After long wait, East Haddam Dog Park opens
By Kevin Hotary - Staff Writer
East Haddam - posted Mon., Oct. 10, 2011
“Finally, finally, finally,” said Susan Reiter, as First Selectman Mark Walter cut the ribbon celebrating the grand opening of the East Haddam Dog Park on Sunday, Oct. 9. Reiter was part of a group of residents that, six years ago, initiated attempts to establish a dog park in East Haddam, but gave up about a year later after facing a number of problems with the proposed location. Then, five years later, “this spot came up,” said Reiter, and from there things moved very quickly.
The dog park is located at an old ball field adjacent to the Town Beach off the East Haddam-Colchester Turnpike and is operated by the town Parks and Recreation Department. The building of the park is part of the town’s plan to provide greater access and use of town lands by residents, said Walter.
Funded by the town, the dog park “took a week [to build] after we had the money and the approval,” said Parks and Recreation Director Tiffany Quinn, who orchestrated the grand opening event. In addition to the ribbon-cutting, the event included brief addresses by Dr. Lance McLean of the East Haddam Veterinary Clinic, who spoke about the need to vaccinate dogs, particularly if they are going to be among other dogs at the park, and Ken Grohbrugge of New Inn Kennels, who talked about the importance of socializing dogs and the role that dog parks play in that process.
Overlooking the sparkling water of the Moodus Reservoir, the dog park covers nearly the entire former ball field, and is separated by a fence into an area for large dogs and a separate area for small dogs, with both having plenty of room to run. A double-gated entrance protects against dogs escaping from the park once they are off the leash.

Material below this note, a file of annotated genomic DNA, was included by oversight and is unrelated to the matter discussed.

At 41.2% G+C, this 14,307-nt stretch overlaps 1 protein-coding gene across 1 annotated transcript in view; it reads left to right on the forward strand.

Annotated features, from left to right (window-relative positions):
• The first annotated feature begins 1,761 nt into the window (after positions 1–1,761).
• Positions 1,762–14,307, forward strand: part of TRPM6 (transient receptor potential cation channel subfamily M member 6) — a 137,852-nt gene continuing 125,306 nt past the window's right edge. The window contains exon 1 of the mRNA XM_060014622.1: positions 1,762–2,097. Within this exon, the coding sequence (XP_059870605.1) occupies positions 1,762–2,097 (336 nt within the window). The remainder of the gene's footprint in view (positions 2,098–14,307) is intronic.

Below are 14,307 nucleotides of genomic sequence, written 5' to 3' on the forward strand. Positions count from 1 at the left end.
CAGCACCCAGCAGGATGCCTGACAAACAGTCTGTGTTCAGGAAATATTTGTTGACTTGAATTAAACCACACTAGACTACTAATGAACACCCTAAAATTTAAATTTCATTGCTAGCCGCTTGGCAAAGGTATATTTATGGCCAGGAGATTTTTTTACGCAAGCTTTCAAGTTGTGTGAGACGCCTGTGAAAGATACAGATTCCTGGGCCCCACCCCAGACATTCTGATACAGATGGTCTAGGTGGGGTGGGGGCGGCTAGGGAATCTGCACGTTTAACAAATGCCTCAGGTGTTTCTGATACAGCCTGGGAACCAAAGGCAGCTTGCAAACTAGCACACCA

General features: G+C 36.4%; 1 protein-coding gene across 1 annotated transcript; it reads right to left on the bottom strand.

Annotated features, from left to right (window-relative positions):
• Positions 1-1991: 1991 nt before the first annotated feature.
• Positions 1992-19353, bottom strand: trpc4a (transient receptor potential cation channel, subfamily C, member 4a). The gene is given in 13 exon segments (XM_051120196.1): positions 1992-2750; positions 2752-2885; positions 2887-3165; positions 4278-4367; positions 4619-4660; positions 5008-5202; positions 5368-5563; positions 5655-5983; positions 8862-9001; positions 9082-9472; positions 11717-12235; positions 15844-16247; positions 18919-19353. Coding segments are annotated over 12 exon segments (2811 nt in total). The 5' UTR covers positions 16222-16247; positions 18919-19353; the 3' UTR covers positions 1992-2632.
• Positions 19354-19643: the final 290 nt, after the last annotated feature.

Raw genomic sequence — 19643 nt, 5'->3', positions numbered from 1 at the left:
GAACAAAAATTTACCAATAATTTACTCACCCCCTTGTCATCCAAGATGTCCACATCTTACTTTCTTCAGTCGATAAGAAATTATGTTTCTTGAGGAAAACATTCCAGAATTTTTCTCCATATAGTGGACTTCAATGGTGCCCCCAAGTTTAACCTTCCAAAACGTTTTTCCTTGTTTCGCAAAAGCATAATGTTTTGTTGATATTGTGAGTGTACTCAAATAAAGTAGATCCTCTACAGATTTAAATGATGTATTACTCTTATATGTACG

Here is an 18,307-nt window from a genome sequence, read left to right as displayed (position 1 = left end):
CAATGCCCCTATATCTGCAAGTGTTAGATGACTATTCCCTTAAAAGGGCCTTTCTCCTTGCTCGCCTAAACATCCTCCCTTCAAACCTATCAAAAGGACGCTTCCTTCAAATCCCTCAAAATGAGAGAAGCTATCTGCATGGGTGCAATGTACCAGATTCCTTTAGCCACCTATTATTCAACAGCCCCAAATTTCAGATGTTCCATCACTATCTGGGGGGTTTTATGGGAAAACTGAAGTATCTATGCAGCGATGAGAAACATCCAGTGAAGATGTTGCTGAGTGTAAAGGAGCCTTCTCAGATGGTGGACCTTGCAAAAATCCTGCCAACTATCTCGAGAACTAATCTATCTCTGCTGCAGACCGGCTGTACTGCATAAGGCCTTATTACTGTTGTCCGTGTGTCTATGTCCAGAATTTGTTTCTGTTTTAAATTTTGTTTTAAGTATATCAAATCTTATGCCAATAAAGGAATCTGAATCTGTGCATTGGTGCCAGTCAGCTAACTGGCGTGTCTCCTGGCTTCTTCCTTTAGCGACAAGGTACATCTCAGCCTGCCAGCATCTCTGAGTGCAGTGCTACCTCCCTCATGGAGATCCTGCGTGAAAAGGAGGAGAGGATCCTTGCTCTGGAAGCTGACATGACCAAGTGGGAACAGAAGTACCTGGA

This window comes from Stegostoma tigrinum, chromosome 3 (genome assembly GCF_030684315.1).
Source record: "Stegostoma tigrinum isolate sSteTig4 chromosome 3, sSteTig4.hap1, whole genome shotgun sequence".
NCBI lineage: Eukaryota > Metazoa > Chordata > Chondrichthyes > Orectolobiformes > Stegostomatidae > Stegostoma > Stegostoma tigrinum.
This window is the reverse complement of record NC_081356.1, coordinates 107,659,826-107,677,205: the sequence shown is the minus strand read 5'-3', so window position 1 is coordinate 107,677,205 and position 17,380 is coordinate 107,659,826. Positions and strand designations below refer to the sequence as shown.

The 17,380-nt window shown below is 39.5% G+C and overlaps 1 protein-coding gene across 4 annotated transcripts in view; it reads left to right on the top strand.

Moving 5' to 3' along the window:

About a dozen dogs, along with their owners and friends, attended the grand opening. Priscilla Hoover said that she and her daughter Gillian bring their beagle, Izzy, to the park nearly every day. Izzy likes to run, said Hoover, and the dog park gives her a “place where she can run and be safe.”
Judy Humble, a dog trainer who has been working with dogs for many years, was making her first visit to the park with her Australian shepherd, Rusty, a dog that she rescued after its mother died, and which she now shows.
“I love that it’s on the water,” said Humble, a comment echoed by several others at the park. She, like Reiter and all of the others at the opening, were happy to finally have the park, which met no opposition at all once the site was found.
“Nobody had anything negative to say, not even at the public meetings,” said Quinn, who credits the hard work put into the initial failed attempt for the relative ease of finally establishing the current park. “We had a group of citizens that tried for a long time to get a dog park in town. They did the legwork. They made it much easier this time around,” she said.